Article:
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13,000 homes to be built on public land
The Government has announced that it will directly commission the building of 13,000 homes on public land in southern England, in a move to increase the number of affordable homes that are available to buy.
40% of the new-builds will be starter homes, meaning they should be affordable for first-time buyers. It’s hoped that this new project will be able to help people onto the property ladder who have been struggling to afford their first home. It also marks the first step in the Government’s plan to have 200,000 starter homes built by 2020.
By directly commissioning the building of the 13,000 properties, the Government isn’t just creating a fund to encourage property building. It means that the Government will have direct control of the development of the land, rather than letting large building companies run the project.
Instead, smaller development firms will be able to buy sites in any of the five locations in southern England, with planning permission already in place. This will hopefully encourage the time it will take to get the homes built, meaning the first buyers should be able to move in as soon as possible. The locations where the homes are to be built are north-west London, Dover, Cambridgeshire, Chichester and Gosport.
The first of these 13,000 homes will built throughout 2016 with up to 40% of these designated as affordable to buy starter homes.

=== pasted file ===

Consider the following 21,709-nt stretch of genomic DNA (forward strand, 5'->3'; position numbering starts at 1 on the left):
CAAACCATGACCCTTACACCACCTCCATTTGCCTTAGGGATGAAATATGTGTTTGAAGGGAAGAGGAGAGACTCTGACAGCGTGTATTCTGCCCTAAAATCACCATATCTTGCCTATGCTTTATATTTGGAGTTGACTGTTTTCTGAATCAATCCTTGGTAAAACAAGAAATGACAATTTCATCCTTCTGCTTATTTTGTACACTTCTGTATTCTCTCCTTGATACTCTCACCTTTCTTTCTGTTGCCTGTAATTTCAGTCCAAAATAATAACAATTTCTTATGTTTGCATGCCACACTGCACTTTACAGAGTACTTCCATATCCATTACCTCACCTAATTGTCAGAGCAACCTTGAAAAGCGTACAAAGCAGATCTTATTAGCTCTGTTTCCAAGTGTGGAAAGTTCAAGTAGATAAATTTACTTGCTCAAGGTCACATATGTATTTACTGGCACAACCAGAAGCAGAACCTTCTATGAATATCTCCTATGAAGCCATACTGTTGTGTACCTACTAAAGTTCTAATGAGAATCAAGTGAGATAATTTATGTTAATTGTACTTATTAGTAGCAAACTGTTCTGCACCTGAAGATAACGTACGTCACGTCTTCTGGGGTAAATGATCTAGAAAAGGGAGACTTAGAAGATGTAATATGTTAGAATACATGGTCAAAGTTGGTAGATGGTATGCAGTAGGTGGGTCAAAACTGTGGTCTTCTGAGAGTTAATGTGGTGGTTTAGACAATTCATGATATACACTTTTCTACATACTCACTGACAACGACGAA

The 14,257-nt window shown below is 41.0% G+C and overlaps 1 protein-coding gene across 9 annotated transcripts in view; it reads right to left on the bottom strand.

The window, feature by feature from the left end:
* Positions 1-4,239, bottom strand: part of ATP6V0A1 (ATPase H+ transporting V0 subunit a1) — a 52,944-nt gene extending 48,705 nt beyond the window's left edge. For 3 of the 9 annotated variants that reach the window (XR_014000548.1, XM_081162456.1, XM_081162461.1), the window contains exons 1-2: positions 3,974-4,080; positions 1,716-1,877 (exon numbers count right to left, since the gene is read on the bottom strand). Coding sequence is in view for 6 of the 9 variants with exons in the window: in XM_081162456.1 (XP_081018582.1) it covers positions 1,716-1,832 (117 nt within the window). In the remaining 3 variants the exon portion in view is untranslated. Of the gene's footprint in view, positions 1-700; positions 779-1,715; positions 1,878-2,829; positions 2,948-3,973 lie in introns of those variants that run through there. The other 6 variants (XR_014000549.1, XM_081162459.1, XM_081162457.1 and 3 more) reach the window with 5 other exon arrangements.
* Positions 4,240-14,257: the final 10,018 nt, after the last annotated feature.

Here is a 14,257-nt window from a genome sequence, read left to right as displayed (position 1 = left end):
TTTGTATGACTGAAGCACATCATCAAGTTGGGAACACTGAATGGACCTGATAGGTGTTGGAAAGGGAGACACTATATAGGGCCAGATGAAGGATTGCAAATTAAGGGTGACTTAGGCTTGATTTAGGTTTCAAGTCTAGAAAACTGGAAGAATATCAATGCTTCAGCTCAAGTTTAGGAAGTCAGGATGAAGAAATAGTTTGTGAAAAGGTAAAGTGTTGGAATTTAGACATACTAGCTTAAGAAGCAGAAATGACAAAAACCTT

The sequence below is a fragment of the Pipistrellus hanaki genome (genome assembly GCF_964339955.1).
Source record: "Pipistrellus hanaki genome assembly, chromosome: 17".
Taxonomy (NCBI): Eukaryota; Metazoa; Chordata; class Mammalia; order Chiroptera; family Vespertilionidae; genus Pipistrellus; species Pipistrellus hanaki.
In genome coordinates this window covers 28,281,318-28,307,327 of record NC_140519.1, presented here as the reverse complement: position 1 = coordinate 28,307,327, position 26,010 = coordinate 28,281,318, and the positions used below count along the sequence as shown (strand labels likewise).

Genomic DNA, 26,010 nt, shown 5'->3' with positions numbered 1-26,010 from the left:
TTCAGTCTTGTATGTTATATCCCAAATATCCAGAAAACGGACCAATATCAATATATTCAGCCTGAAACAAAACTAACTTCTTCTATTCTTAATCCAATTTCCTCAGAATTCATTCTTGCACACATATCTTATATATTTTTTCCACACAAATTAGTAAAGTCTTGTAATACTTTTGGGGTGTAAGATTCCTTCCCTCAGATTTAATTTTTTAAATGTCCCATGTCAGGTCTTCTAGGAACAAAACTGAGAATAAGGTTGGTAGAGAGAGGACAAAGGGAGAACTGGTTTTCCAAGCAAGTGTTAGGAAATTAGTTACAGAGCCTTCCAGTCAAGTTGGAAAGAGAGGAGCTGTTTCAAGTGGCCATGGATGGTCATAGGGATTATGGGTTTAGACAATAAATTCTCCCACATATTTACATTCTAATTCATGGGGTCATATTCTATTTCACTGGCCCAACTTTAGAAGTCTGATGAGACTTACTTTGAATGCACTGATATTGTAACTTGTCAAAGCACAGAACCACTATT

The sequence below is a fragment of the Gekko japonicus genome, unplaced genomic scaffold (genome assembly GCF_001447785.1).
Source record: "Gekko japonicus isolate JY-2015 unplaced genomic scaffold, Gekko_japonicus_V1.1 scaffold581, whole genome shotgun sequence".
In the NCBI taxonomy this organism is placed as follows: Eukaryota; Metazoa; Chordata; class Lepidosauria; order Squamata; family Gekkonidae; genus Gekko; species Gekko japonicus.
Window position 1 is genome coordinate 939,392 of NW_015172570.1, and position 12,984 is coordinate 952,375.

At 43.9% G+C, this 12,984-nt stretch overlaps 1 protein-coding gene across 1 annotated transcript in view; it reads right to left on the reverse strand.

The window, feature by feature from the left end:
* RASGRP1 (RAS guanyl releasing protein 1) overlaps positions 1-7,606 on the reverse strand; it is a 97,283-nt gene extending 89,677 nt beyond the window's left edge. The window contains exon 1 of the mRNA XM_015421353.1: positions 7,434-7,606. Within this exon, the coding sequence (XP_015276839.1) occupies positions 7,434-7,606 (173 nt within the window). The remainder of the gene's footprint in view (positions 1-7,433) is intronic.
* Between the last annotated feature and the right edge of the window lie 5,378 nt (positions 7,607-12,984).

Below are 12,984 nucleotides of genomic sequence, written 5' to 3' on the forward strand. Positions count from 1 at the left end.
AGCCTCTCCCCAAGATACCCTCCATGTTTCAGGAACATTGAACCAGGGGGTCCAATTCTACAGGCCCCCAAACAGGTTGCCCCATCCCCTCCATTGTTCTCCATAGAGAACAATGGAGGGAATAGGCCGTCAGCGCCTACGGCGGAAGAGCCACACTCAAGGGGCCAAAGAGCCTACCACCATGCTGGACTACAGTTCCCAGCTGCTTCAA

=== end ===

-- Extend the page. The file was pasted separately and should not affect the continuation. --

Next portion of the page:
On top of this, the Government has also invested £1.2 billion into converting toxic brownfield sites into land that’s safe to build on. This will enable the building of 30,000 starter homes and another 30,000 market-rate homes over the next five years.
Back in November 2015, the Chancellor announced that 200,000 starter homes would be built by 2020, as one of a raft of property plans in the Autumn Statement spending review. The new properties that the Government has now committed to build aren’t on top of this figure – they’re just the first few homes of the 200,000. This still leaves a substantial amount of starter homes that needs to be built if the Government wants to meet its target in five years’ time.
The starter homes are an attempt to help first-time buyers afford a home, as they’ll be offered at least a 20% discount off its market value. A cap will be set on these properties to ensure they remain affordable – this will be £250,000 for the majority of the country and £450,000 in London. Critics of the starter home scheme have suggested that the cap has been set too high as many people still won’t be able to afford to buy properties that cost close to the limit.
The Government has also pledged to build 135,000 Help to Buy shared ownership homes over the next five years. This means you’ll be able to buy a share of your home and pay rent to a housing association on the rest. You’ll usually be given the option to buy more of your home, known as ‘staircasing’.
If you’re interested in learning more about shared ownership, check out our blog on the subject here.